Investor appetite for risk remains high although the growth
rate has slowed down, according to a new survey by ING
Investment Management (ING IM).
The firm cited factors such as concerns over China, tail risk
and, most of all, removal of QE or fiscal shock, which was
cited as the main worry.
Some 42% of institutional investors said that their appetite
for investment risk had increased over the past six months,
but 19% said it had fallen in QI 2014. The corresponding
figures for Q4 2013 were 56% and 11%.
More than a quarter (27%) of institutional investors said
that they had significant concerns about a hard landing in
China compared to 14%in Q4 2013. The corresponding figures
for tail risk were 27% and 11%.
"Despite there being some considerable political, social and
economic issues facing the world today, investors view many
of these as known risks or they don’t perceive
them to be systemic," said Valentijn van Nieuwenhuijzen, head
of strategy multi-asset at ING IM.
"Problems in Europe for example remain, but the situation has
calmed down in recent months so few now expect the EU to
collapse. The potential outcome around the crisis between
Russia and the Ukraine is less clear, and this will add to
investor nerves and adversely affect their appetite for
Over the past year 67% of investors said they had put in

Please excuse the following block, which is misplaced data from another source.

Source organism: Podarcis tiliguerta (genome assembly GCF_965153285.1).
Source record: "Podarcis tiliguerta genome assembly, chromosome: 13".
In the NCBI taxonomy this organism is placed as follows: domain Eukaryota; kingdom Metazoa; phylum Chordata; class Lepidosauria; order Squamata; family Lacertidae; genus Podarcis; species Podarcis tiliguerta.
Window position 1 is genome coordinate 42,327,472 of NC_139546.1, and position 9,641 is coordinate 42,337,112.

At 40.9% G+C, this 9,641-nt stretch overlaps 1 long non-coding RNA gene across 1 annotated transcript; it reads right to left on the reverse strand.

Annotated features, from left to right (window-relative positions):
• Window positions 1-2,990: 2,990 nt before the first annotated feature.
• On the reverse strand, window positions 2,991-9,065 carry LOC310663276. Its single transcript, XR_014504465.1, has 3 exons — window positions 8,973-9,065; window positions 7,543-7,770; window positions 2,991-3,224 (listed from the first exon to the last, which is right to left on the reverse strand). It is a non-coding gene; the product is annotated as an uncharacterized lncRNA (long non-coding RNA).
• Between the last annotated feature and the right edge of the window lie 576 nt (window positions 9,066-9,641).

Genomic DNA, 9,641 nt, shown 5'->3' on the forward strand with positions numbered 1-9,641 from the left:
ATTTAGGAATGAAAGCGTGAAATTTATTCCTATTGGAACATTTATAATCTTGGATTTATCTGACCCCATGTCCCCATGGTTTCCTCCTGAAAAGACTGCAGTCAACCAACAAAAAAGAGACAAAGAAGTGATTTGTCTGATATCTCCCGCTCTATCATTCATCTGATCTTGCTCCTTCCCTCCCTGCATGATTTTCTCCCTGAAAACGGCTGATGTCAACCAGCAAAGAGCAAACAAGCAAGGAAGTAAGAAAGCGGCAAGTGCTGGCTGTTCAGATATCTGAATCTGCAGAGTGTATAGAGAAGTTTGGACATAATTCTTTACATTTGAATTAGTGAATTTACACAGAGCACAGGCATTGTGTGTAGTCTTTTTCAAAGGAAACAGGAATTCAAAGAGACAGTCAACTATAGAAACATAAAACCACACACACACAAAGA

place measures to control risk including increasing
diversification. Some 30% have reduced exposure to risky
asset classes, 16% have increased their cash holdings and 15%
have increased their exposure to 'liquid’
According to ING, investors still have a huge appetite for
equities and an increasing one for commodities. The majority
(70%) of investors surveyed said that equities, while 17%
said commodities, were the most attractive asset to invest in
over the next three to six months.
There is also an increasingly positive attitude towards
emerging market equities. More than half (51%) of investors
believed that the performance of emerging market assets will
improve over the next three to six months, against 22% who
thought it would fall.
Geographically, 30% of investors said the US offered the best
risk/return, followed by 24% that said the UK, 18% said
emerging markets and 13% said Europe.